Only Block 4 allows most capable weapons – after 2023
But only Block 4 will allow the F-35 to use the most capable air-to-air missile in the Western inventory – MBDA’s Meteor – as well as two new long-range missiles being developed specifically for the F-35: the Joint Strike Missile (made by Kongsberg, Norway) and the SOM-J air-launched cruise missile (Roketsan, Turkey) as well as the Small Diameter Bomb II and other cutting-edge weapons to come.
If 74% of all export F-35s will be obsolete when delivered, some export customers will receive an even higher proportion: Australia will receive 63 of its 72 aircraft (87%) in LRIP configuration, while the proportion of LRIP aircraft will attain 100% for South Korea, 81% for Japan and 77% for Norway. (see Table 1 above).
Foreign operators will receive a few of the state-of-the-art Lot 15/Block 4 aircraft after 2023, except for South Korea, whose deliveries will be completed in 2021. Quantities will be limited, however, as for example Norway will receive only 12 Block 4 aircraft out of 52, and Australia only 9 out of 72.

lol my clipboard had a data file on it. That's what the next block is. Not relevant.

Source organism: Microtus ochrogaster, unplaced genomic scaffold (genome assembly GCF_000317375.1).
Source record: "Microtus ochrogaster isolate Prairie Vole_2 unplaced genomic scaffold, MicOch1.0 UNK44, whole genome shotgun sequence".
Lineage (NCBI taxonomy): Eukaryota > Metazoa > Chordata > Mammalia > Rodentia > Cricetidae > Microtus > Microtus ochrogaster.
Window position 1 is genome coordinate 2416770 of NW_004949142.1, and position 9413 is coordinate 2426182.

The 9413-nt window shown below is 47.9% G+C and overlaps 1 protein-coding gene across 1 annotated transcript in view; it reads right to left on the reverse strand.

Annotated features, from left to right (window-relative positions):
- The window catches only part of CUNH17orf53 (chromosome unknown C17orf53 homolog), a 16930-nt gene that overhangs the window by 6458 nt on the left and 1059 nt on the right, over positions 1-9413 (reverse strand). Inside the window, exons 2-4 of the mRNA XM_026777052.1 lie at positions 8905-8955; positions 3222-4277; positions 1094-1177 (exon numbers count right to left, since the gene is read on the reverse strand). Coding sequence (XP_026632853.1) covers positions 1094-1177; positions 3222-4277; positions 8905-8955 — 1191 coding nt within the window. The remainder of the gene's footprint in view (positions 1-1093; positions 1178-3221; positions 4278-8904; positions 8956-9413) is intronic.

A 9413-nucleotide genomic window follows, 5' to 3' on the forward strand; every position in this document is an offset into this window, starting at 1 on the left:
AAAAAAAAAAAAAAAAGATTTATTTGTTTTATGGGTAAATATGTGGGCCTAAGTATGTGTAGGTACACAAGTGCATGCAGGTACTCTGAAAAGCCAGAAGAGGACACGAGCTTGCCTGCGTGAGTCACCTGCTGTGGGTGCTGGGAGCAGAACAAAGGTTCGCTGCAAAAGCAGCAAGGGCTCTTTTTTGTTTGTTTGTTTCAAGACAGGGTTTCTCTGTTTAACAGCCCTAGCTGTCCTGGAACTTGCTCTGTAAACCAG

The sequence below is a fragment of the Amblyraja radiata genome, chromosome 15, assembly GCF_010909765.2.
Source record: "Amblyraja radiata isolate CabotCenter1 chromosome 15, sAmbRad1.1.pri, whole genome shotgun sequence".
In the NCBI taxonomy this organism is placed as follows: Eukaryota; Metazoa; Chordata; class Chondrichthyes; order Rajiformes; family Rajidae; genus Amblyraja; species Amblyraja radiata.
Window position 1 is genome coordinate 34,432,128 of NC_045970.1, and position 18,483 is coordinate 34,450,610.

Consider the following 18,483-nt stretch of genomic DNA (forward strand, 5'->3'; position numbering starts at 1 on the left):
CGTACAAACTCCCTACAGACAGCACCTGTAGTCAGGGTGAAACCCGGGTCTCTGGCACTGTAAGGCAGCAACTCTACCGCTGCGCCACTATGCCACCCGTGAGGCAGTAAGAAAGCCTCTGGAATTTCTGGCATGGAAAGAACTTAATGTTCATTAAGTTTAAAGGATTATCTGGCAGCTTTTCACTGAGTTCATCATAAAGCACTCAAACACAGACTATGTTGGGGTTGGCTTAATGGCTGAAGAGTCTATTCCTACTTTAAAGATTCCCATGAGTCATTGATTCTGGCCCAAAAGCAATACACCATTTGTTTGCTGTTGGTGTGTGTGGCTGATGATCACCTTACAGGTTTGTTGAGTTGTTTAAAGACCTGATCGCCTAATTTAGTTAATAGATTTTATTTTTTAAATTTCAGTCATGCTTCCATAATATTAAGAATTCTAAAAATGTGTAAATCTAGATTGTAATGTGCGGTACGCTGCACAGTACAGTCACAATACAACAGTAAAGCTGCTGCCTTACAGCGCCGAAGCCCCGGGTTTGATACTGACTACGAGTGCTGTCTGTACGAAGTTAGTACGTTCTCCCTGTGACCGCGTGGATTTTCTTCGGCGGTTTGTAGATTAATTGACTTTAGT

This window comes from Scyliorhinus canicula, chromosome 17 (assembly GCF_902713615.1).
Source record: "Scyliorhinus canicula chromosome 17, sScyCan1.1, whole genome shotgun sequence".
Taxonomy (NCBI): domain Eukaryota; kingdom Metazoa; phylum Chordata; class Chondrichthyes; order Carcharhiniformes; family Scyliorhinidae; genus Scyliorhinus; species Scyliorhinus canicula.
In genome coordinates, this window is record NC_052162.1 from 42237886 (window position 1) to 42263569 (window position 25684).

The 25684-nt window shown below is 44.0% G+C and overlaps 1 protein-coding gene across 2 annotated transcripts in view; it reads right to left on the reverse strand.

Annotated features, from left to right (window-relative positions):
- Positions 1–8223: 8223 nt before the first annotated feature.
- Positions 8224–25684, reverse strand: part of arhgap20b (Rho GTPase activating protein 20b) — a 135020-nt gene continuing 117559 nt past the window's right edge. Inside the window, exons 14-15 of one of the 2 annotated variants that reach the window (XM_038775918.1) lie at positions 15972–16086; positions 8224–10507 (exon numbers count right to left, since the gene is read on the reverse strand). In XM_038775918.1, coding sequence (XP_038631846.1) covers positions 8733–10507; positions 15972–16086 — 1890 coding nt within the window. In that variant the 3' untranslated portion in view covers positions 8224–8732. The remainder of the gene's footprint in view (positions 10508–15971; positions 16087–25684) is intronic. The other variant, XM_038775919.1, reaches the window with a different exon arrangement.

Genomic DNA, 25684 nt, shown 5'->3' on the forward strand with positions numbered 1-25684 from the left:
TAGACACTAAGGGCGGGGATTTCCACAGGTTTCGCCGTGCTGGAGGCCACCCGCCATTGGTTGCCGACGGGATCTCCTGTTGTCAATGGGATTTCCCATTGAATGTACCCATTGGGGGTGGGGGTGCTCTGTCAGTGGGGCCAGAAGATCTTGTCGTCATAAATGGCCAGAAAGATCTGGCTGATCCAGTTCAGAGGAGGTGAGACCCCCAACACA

These foreign operators are caught up in a dilemma: the F-35 needs new sensors, but cannot integrate them without new computers and memories that will only be available with Block 4 software, in 2023 at the earliest.
In other words, pray there’s no shooting war in the next 6-7 years.
Assuming they do decide to retrofit Block 4 improvements, export customers will have to pay for it themselves, on top of acquisition and post-delivery upgrade costs.
This is when foreign “partners,” who have already paid a portion of the F-35’s development costs as well as paying for their own aircraft, will realize that they have been abused by Lockheed and the Pentagon who, in their rush to produce as many F-35s as fast as possible, have delivered “fifth-generation” aircraft that do not meet contractual performance and cannot match the capability of “legacy” aircraft like Typhoon, and the latest F-15 and F-16s.